Belfast harbour, Liebherr STS & RMG Disposal
Controlled Collapse of two STS and one RMG Cranes
- The scope of works included:
- The Controlled Collapse of two Ship to Shore Cranes
- The Controlled Collapse of a Rail Mounted Gantry Crane
- The subsequent scrap cutting and removal for recycling
Belfast Harbour is Northern Ireland’s principal maritime gateway and logistics hub, serving the Northern Ireland economy and increasingly that of the Republic of Ireland. Around 70% of Northern Ireland’s and 20% of the entire island’s seaborne trade is handled at the Harbour each year. Its container terminal at Victoria Terminal 3 (VT3) connects Northern Ireland’s businesses to global markets through the European hub ports of Rotterdam and Antwerp.
Belfast Harbour recently launched its 2035 Strategic Outlook with plans to be the ‘Best Regional Port in the World’ and a ‘Smart Port’ by investing in new technology and enhancing capacity. The three-year investment programme will see Belfast Harbour invest £40m in ten new cranes and undertake major civil works to increase terminal capacity by around 30% and improve terminal efficiency.
O’Brien Specialist Crane Services were engaged by the Belfast Harbour Project management team and were set the challenge of developing a proposal for the safe and efficient disposal of the redundant cranes. The key project requirements were;
- Develop a proposal which would cause no disruption to port operations,
- Develop a method which would take into consideration the extremely low ground bearing capacity of the fully suspend quay deck structure,
- Ensure the method selected would be efficient so that the site was clear for the arrival of the new STS cranes,
- The method must be environmentally friendly and sustainable,
From the initial site survey it became evident that a traditional piecemeal dismantle operation would not be practical due to the terminal layout and traffic system which required all tug and truck movements from stacking area to quay to travel directly below the STS cranes to be removed. Closing this traffic route for an extended duration would have meant the suspension of all terminal operations for the duration of the works, which was simply not an option.
O’Brien Specialist Crane Services proposed a controlled collapse method, which centers on the creation of pin hinge points around the portal structure which allows the crane to fold down to ground level in a controlled manner. This method was selected as it would ensure that disruption to port operations were kept to an absolute minimum. The onsite works were planned in close coordination with the terminal operations department, together we identified a small window for the controlled collapse to take place during a lull in the intense port activity. The actual controlled collapse operation for each crane took only 5 hours meaning there no disruption was caused to traffic movements.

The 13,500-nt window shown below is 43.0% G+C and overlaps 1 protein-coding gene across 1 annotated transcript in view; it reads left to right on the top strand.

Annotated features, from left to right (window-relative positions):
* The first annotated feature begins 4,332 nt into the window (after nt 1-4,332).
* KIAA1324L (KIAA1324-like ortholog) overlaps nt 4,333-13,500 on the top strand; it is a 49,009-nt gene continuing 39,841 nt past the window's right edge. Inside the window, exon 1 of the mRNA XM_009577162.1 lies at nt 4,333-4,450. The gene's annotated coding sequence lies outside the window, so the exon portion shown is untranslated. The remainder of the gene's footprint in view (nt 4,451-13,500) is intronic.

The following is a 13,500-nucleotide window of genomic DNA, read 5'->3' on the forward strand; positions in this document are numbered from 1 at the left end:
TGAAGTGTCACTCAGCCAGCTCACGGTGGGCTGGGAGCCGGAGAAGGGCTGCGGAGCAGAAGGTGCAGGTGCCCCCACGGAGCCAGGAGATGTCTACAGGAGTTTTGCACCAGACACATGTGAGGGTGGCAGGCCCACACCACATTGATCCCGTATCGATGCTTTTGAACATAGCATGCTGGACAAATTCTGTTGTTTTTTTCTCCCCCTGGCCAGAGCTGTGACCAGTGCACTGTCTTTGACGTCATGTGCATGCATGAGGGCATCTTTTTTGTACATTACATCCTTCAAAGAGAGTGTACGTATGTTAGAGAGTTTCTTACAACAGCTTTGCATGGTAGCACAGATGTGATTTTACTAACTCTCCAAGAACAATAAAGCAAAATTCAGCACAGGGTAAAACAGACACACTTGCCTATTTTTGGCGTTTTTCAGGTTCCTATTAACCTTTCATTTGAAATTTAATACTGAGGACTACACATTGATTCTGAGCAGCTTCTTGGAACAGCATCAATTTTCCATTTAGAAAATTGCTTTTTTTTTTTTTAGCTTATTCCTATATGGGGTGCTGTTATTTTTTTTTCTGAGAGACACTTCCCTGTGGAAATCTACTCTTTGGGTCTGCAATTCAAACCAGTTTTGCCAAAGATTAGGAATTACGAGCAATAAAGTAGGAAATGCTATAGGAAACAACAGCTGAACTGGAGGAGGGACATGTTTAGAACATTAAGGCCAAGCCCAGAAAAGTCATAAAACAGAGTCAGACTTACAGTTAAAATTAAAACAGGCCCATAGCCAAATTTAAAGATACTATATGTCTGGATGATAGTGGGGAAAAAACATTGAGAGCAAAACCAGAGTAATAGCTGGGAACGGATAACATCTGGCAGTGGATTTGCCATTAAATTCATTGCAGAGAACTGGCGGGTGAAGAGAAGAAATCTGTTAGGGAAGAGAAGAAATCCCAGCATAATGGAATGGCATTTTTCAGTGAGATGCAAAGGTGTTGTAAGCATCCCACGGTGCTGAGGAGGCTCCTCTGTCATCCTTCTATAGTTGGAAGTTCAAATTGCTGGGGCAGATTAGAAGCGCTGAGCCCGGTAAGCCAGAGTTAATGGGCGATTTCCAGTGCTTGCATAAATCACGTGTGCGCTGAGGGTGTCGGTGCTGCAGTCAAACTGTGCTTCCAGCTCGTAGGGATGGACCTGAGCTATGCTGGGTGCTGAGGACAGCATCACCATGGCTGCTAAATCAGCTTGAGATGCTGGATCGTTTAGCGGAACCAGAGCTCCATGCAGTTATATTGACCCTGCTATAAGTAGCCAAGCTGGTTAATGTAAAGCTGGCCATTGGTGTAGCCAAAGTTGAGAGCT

Due to the extremely low ground bearing capacity of the quay deck and given the fact that the structure was fully suspended, there were obvious and understandable concerns around the risk of damage to the quay structure during the controlled collapse. In house engineers from O’Brien Specialist Cranes Services carried out an individual ground impact assessment on each of the cranes taking into account the weight of the structure, height of the pin hinge points and fall path of the crane. From this the engineers were able to determine the rate of acceleration, fall velocity and impact force onto the quay deck.
From the ground impact assessments a bespoke sand quay deck protection plan was designed and implemented to absorb the energy of the impact allowing us to achieve the required ground bearing pressure restrictions of 45kN/m2. To further reassure all stakeholders our pre-weakening design, ground impact assessments and quay deck protection plan were all independently checked and verified by Royal HaskoningDHV.
Once at ground level specialist mechanical equipment was used to process all ferrous and non-ferrous metals for recycling, this allowed the team to clear the site in as quick a time as possible. The project achieved a 99% recycling rate with only 1% of arisings going to landfill.
O’Brien Specialist Crane Services successfully carried out the controlled collapse and subsequent scrap cutting and removal of all three cranes, which were designed and manufactured by Liebherr Container Cranes. The tallest of which stood at a height of almost 80 metres and had a total weight of around 600ton.
The project featured many risks including working at heights, operation of heavy plant, working in a live port, and working over/near water. However, the project was seamlessly completed, ahead of schedule to the total satisfaction of Belfast Harbour and other key stakeholders, with zero health, safety or environmental incidents and with no damage to the quay structure.